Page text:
Bill Coors was an important and unusually successful corporate titan; he was also a plutocrat who sought absolute control over his workers and whose toxic racial politics sparked decades-long boycotts.
Rogue’s Brett Joyce has decided to step down as president from the brewery his father founded. It suggests a pivot happening in Newport, and that caused me to wonder. There are five top-50 breweries in Oregon right now. What are they doing in this tightening market?
All About Beer magazine was founded in 1979 and documented the entire history of craft brewing in America. Sadly, it looks like it will never reach its 40th anniversary.
A micro-memoir and record-straightener.
Cask ale is not just the most important symbol of British brewing, it’s also one of the hardest to make beers, the most hand-crafted of beers, and, when it’s made and served properly, the best beers on the planet. Why does no one see this?
Craft Brew Alliance announced today that it was acquiring three smaller breweries with which it already had relationships. This is an example of the gravitational pull small connections between breweries can have. And CBA’s history is rife with them.
The success of beers like Firestone Walker 805, Dogfish Head SeaQuench, and Ballast Point Grapefruit Sculpin seem to come out of nowhere. But success is not entirely random. It comes to breweries that have put the time in beforehand.
It’s impossible to keep up with all the new breweries in Portland, but put West Coast Grocery on your short list. It’s got a great location, a great vibe, (an admittedly curious name), but most importantly, really fine beer.
The Oregon Beer Awards has announced the winners of the best fresh hop beers in Oregon. The judging took place on Saturday, so there’s still plenty of time to track these down and try them yourself.
This is where you can find a downloadable, sharable pdf copy of the brewer compensation survey that appeared on this site in three posts over the past month. So please download it and share it!
A dalliance with a particularly aggressive IPA helped the scales fall from my eyes. Why am I drinking all these kids-drink IPAs?
Ben Edmunds is the founding head brewer at Breakside and now oversees one of the best teams in the state. This vignette comes from an interview I did with Ben for *The Secrets of Master Brewers,* in which his techniques were featured on the chapter on American IPAs.
In the final post on brewer compensation, I quote extensively from the comments left on the survey. There were over 300 of them, and many were very carefully-considered and insightful. The numbers only tell a part of the story; these comments breathe life into it.
The Great American Beer Festival awards were announced earlier today—306 medals in all. Here’s a condensed summary of the trends and winners.
The North American Guild of Beer Writers awards we’re announced today. This blog done good!
In these times of division, can’t we all just get along—over a pint, anyway?
A man goes out of town. A man comes back with little to show for himself except these nice links.
Today we revisit a truth understood from Portland to Prague: IPA means American.
Who’s making the best beer ads right now? Not the juggernauts of ABI or Heineken; they’re being made by a two-person creative team at a little brewery in Portland. They put Dilly Dilly to shame.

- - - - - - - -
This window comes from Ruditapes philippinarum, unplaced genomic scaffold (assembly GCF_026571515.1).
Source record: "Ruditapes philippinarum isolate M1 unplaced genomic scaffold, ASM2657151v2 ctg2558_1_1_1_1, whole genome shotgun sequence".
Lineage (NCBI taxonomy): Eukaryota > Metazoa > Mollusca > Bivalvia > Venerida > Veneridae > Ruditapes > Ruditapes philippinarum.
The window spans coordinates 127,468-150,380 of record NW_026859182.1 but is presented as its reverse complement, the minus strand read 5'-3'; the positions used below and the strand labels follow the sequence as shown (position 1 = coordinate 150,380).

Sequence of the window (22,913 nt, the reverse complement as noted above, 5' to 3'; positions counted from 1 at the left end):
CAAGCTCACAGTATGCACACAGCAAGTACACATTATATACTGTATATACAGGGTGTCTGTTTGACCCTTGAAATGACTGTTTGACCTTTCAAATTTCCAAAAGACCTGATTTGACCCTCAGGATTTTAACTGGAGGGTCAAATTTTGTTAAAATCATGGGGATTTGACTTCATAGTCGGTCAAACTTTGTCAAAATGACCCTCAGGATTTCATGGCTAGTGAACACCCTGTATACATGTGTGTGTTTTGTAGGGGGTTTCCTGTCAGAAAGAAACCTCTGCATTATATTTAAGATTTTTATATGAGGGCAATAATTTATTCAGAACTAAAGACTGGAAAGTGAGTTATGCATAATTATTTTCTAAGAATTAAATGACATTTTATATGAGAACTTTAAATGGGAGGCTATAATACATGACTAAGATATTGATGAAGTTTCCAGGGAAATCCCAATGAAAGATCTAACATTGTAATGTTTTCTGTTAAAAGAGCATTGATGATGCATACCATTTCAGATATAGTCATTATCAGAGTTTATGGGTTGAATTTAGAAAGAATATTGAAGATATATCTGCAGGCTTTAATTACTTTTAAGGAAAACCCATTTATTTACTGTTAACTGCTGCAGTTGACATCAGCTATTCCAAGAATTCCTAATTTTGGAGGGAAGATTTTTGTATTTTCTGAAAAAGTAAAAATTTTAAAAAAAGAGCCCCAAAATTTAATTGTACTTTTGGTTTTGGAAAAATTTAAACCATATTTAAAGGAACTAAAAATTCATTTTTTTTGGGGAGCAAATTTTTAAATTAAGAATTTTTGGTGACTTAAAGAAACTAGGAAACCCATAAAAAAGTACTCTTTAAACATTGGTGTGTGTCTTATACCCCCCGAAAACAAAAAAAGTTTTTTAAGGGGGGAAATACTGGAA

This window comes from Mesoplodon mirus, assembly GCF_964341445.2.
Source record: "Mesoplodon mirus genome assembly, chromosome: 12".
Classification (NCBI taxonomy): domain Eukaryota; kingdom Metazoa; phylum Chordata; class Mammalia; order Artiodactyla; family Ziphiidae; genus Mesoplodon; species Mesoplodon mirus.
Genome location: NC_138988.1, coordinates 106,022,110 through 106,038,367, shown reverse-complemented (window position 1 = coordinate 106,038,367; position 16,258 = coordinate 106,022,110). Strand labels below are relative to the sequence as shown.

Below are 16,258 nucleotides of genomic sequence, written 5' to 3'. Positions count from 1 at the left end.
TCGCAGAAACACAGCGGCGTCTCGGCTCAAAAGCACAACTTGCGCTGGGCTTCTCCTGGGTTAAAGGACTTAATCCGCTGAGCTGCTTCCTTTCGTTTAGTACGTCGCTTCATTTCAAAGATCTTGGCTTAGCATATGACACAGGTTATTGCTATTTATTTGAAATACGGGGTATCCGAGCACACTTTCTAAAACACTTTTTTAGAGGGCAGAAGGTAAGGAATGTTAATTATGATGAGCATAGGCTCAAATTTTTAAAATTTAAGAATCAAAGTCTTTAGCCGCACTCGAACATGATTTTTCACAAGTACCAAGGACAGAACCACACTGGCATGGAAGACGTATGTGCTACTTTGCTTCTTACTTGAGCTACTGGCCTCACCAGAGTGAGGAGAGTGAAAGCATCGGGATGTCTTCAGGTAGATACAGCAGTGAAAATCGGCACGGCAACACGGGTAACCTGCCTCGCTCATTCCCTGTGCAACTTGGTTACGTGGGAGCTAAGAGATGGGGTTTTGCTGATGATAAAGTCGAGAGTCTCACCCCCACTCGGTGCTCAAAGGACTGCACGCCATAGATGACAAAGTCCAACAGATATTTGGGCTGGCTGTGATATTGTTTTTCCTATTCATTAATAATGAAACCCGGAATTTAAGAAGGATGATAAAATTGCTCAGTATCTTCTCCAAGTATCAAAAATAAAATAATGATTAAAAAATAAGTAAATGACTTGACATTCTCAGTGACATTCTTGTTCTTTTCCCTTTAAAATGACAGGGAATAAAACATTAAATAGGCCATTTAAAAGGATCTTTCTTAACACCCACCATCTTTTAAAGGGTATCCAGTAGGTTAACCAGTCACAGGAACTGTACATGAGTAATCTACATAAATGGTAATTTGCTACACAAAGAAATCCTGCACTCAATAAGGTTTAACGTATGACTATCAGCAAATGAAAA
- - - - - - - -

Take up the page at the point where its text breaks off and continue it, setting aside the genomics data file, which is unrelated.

Robert Braidwood posed the question back in 1953: which came first, bread or beer? New evidence pushes the date of brewing back even further into antiquity, and beer’s case still looks very strong.
It seems like breweries that are spark a trend or capture the zeitgeist of the moment are doing everything right. But history hasn’t been particularly kind to those breweries when fashions change.
The results of my brewers compensation survey are in. Click through to find out how breweries are rewarding their hardworking brewers.
This week, I’ll report the findings of my brewer compensation survey. Those numbers don't mean much, though, unless we ask: compared to what? If a brewery pays its shift workers $20 an hour, is that good or bad? Read on to find out how to assess wages and benefits.
Happy Labor Day, everyone!
The dregs of summer are here. And with them, a couple news stories to close out the season. BrewDog and the Brewers Association are back in the news, and perhaps not for the right reasons.
When it was founded back in 1997, Ommegang was one of the most unusual breweries in America. In some ways, it is today even more unusual. In a hop-crazy country, Ommegang favors yeast character; in a time when hyper-local is hot, the brewery looks to Belgium. Let us consider its unusual ways.
A recent study by The Lancet finds that the risks of drinking alcohol are far greater than previously reported. In fact, the study says, the only safe amount of alcohol is no alcohol. But if you look more closely at the study, the data don’t support that conclusion.
Jürgen Knöller was born in Bavaria, trained there as a brewer, and began his career there before relocating to Missoula, Montana to become the master brewer at the newly-founded Bayern Brewing--a company he bought in 1991. I interviewed him in 2013.
Two centuries ago, Americans drank all day long. Two generations ago, they toasted each other with three-martini lunches. Today the median drinker sips just a couple drinks a week. What happens if these trends continue?